An out-of-town friend of mine recently shared the heartbreak of having another person let her down.
My friend has health issues which include severe pain. All she wanted was someone to go with her to another one of the myriad doctors of she has to see in order to get a better diagnosis and treatment. A friend of hers promised to accompany her but did not. This left my friend feeling cheated and alone.
Not long afterward, I read yet another article encouraging people to embrace the spirit of the season by giving to those less fortunate.
If the Mayan calendar's end-of-the-world "prediction" doesn't kill us Dec. 21, surely the fall off the so-called "fiscal cliff" at the end of the year will.
If our elected officials, who spend more time on television explaining why they can't agree on a savings and spending plan than actually doing something about it, fail to avert the tax hikes coming Jan. 1, 2013, we all will be dangling from the edge as our 401k plans dwindle and our grocery bills double.
The railroad bridge collapse in the West Deptford area of New Jersey Nov. 30 should be a wake up call to fix our area's crumbling infrastructure.
As we all know, procrastination can be a dangerous thing.
This spill of vinyl chloride, a toxic chemical, into a feeder creek of the Delaware River has the potential to kill wildlife and taint a delicate ecosystem still recovering from the consequences of our country's industrial revolution.
With nearly 90 percent of motorists 65 and older suffering from health issues that affect driving safety, finding a car that not only adapts to conditions such as lack of flexibility or muscle strength while maintaining safety and comfort can be difficult.
Data from a new AAA survey also reveals only one in 10 senior drivers with aging health issues are driving a vehicle with features such as keyless entry and larger dashboard controls that can assist with such conditions.
State Rep. Justin Simmons, R-131st, announced Nov. 30 the House Select Committee on Property Tax Reform has unanimously approved its final report, which includes recommendations to be considered by the House of Representatives.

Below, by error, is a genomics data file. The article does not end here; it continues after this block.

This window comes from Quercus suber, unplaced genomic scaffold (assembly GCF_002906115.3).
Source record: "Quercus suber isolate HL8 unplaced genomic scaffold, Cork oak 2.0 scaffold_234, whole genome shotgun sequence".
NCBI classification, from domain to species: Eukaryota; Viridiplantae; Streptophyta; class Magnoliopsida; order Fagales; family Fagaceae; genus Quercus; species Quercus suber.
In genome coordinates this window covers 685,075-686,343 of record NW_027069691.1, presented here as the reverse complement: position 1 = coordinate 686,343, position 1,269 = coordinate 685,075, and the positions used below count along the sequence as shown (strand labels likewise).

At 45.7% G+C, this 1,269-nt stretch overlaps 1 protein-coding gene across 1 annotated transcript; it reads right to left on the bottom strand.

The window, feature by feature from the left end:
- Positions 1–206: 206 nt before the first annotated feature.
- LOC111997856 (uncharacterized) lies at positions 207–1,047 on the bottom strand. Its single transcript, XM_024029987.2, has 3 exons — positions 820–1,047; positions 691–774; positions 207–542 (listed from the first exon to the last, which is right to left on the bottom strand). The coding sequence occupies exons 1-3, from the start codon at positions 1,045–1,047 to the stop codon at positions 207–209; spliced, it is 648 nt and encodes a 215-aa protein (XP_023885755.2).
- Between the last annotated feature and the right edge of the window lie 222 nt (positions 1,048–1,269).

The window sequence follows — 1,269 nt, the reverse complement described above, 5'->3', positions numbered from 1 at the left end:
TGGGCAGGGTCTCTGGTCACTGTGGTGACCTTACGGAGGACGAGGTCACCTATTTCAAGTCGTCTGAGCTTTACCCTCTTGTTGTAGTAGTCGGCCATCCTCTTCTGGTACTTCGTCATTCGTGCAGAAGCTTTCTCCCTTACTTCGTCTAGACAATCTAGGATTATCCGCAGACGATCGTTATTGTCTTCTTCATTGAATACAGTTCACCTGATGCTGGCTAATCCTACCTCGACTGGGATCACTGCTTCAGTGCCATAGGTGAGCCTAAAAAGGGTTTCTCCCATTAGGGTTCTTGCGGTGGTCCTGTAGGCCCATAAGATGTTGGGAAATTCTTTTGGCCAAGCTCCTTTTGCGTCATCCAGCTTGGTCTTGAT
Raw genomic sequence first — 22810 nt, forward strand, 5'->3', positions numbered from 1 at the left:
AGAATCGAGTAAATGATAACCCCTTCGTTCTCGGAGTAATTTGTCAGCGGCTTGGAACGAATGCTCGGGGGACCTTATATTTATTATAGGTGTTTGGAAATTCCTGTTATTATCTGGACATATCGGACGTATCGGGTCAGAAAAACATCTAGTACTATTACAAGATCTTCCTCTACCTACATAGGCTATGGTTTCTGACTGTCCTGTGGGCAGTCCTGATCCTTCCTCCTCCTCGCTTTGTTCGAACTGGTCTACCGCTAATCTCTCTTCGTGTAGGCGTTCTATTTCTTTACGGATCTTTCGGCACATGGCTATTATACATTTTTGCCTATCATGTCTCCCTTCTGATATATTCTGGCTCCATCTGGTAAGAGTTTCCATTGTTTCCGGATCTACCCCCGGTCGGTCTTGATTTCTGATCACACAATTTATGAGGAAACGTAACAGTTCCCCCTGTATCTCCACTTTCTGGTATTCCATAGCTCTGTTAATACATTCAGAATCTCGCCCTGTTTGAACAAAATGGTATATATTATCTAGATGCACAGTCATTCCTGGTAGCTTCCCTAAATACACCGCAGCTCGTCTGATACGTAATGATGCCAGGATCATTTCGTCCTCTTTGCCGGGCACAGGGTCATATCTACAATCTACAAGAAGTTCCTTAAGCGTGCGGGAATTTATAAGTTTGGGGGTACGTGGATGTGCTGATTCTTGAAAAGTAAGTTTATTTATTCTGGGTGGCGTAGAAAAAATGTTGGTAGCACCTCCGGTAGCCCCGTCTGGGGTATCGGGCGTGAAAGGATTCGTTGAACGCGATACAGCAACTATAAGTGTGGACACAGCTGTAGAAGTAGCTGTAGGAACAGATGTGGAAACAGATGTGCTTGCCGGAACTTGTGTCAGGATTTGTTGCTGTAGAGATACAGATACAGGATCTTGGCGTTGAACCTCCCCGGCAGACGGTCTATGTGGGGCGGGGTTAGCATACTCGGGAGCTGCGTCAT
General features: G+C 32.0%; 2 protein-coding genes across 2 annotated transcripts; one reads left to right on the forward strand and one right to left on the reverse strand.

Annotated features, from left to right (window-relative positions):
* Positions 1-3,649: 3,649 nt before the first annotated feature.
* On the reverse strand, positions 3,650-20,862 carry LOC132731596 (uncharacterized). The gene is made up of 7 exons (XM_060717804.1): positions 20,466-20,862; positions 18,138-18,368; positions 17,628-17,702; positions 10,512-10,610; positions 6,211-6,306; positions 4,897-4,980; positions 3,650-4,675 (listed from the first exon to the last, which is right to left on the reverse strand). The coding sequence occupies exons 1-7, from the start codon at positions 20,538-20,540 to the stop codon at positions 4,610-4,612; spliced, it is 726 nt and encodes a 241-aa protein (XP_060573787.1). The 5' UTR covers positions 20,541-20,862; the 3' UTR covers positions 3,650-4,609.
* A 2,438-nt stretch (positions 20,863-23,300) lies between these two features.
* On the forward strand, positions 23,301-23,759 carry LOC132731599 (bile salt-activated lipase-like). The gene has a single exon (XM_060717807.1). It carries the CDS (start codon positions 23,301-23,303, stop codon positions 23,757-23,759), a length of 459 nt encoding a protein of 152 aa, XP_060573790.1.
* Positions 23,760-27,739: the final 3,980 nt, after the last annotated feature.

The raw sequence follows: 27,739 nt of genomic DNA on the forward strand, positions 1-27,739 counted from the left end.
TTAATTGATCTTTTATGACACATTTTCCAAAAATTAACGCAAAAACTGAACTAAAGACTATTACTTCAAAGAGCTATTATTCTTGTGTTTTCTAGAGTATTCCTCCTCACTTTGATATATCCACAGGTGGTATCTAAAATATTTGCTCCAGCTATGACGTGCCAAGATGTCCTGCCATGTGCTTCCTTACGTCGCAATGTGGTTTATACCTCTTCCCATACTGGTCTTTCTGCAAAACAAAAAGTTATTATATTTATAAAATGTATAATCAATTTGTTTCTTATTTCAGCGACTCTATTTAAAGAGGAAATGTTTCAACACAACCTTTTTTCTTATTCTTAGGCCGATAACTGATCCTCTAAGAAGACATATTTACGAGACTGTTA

Simmons was one of 13 House members from both parties who were appointed to the committee last June and charged with investigating all aspects of the issue, including municipal, county and school property taxes and releasing a final report by Nov. 30.
My grandparents, Geza and Violet Janzso, were amazing people.
They not only raised their own four children, but also openly accepted the added responsibility of taking my two sisters and me in, and raising us as well.
Now that both have passed away, I seem to appreciate more than ever their many sacrifices and the love, compassion and direction they provided to me.
What's even more incredible is that they were not only grandparents, but in every sense of the word, parents.
To the Editor:
Congratulations to the 130-pound Catty football team for winning the Colonial League championship.
What an accomplishment for a first-year head coach and his team of great assistants.
This is a team that did not even have enough kids to field a team last year and had fewer than 15 players this year.
The 130-pound team lost only one game all season, to Bangor (9-1).
They won the rest of their games, many by the mercy rule.
This team was quite exciting to watch, with 30 plus offensive plays and many defensive schemes.
Governor Tom Corbett announced Nov. 9 PennDOT is launching two voluntary programs aimed at saving the lives of Pennsylvanians in emergency situations – the Yellow Dot and Emergency Contact Information programs.
"Both of these programs speak for people when they can't speak for themselves, so medical concerns can be addressed and contacts can be reached as quickly as possible," Corbett said. "When someone is in a crash or they find themselves in an emergency situation, it's critical that emergency responders quickly find out as much as they can about the victim."
"The Best Christmas Pageant Ever," a one-act show, is being presented by local Christian theater group, Players of the Stage.
Based on Barbara Robinson's work of the same name, the play tells the story of six delinquent children who go to church for the first time after being told there will be snacks served. Despite protests from church members, the youngsters are given roles in the Sunday School's Christmas play.
Laurel Strickland portrays Beth Bradley. Natalie Sampsell plays Grace Bradley.